"Mr. Che Chan, is that correct?" I watch the coordinator typing, and I wonder how many times I have heard my name uttered that way. My identity sounds unfamiliar. In the US, people call someone by their first name, then the family name. So for a Hongkonger, it's like hearing your name being spoken backwards.
"Columbia University … from Hong Kong. How long have you been here?" "Nine months."
Yes. I have been here for nine months: longer than a normal exchange period for an overseas student, yet less than visiting (usually one year). To be honest, a year ago, I didn't even know I would be studying full-time overseas for a joint degree.
I remember receiving the letter informing me that I would be among the first group of CityU students to transfer to Columbia University, where I would continue studying economics. I was so happy, yet uncertain and anxious at the same time.
"How do you find Columbia?" "Well…" It is a hard question. The moment I stepped off the plane at JFK Airport, New York, last July, I was sure I was ready for the next chapter of my college education. But I was not sure what to expect from an Ivy League college. Nevertheless, Columbia did not disappoint me.
I turned up to my first class without any materials, with the lecturer instead walking us through new concepts, debating the definition of probability and gauging our understating of Plato and Kant.
From then on, we've been expected to have prepared fully for each class, with a reading list that includes 50 books, 20 journal articles and a textbook. Preparation for my econometrics module involved completing 20 chapters with 40 exercise questions each.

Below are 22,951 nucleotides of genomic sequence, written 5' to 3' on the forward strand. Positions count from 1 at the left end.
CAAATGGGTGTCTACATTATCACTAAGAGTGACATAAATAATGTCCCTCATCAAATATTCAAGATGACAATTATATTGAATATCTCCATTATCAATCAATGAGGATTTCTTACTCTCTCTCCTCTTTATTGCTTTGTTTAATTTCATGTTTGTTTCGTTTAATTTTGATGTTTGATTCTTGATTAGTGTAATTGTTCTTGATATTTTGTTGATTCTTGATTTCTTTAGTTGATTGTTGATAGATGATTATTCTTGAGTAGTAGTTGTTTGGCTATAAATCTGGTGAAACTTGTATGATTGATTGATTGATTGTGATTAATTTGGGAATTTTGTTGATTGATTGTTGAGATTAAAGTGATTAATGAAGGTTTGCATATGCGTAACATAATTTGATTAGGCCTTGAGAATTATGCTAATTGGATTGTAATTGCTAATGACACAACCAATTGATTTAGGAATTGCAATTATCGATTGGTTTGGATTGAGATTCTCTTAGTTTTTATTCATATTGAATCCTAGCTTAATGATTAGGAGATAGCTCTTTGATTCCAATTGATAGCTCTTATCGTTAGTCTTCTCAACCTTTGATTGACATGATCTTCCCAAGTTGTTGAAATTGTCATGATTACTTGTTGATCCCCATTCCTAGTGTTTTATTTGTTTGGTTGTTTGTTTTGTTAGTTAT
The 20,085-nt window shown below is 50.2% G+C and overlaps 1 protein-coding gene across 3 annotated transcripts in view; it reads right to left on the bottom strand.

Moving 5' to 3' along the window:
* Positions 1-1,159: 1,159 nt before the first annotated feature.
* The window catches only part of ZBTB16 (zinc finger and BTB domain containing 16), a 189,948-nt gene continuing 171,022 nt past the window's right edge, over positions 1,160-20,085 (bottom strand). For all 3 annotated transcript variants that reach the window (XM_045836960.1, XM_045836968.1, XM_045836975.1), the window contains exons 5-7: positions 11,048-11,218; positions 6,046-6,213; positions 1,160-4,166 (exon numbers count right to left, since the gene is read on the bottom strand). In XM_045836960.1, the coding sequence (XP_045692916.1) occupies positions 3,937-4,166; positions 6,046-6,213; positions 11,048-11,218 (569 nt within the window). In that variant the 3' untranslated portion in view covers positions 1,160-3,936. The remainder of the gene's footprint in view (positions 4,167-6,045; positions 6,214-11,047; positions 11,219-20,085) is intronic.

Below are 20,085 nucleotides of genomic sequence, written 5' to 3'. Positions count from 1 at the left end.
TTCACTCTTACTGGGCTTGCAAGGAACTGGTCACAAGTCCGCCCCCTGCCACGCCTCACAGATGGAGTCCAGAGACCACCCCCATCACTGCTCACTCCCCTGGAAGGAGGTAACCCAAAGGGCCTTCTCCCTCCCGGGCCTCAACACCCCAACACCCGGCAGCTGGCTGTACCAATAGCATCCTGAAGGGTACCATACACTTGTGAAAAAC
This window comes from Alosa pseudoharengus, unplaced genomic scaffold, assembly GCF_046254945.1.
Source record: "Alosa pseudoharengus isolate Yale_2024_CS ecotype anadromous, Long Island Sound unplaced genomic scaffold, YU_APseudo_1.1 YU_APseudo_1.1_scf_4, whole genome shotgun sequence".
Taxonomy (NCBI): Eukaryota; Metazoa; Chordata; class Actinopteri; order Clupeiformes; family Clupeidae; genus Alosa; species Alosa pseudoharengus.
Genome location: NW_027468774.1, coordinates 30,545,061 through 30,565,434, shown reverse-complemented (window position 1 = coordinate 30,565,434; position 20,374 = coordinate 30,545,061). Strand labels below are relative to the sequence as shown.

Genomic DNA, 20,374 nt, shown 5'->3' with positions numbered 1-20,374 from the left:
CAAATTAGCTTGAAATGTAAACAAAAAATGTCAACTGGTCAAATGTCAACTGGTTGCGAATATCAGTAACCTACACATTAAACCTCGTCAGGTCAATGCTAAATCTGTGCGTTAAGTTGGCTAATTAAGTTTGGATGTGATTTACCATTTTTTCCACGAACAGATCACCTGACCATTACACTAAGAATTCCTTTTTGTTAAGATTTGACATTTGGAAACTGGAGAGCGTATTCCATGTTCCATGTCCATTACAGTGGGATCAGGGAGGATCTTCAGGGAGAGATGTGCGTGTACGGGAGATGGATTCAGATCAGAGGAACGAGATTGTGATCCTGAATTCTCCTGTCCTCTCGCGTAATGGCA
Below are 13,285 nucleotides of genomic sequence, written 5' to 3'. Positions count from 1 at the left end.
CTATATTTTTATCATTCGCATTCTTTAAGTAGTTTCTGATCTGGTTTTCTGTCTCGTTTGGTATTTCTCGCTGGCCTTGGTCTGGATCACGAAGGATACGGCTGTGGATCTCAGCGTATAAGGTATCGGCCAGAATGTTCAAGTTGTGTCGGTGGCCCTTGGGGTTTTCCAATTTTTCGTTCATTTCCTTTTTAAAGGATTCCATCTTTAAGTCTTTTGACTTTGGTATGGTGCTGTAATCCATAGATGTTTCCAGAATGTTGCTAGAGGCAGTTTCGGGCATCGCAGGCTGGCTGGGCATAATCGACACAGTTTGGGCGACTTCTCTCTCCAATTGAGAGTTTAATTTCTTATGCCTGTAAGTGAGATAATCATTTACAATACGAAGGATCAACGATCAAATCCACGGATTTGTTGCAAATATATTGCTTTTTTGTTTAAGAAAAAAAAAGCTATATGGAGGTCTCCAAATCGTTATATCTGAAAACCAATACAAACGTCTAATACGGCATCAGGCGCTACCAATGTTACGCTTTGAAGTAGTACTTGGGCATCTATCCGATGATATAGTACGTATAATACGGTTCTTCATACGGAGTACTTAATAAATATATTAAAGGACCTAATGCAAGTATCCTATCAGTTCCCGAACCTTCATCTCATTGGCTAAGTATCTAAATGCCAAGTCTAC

Columbia students have a saying: "play hard and work extremely hard."
I study alongside students with part-time jobs as Wall Street analysts, a fencing team champion, and a teaching assistant by day; and there are parties, networking opportunities, drinking, and hanging out at night.
Everyone seems ambitious and yet they enjoy being college students.
It's important to leave the library and explore what New York City has to offer.
As well as global banking firms, the city has its famous Upper East Side, where you can find nightclubs, Michelin-starred restaurants and high-end designer brands.
That's just Manhattan, though: you can't ignore the non-mainstream fashion of Brooklyn, passionate Chinese cooks in Queens, alternative lifestyles and exotic food in The Bronx, and a sense of nature on Staten Island.
Since joining Columbia, I have become more focused, mature and organised.
Being studious is important, but it isn't everything. I've also benefitted from being in a stimulating new environment and inspiring peers.
"Alright, we are done. You should receive your New York ID card within 10 business days."
The voice of the coordinator brings me back from my thoughts.
"Enjoy your stay here in New York!"
"Thanks!" I smile back at her.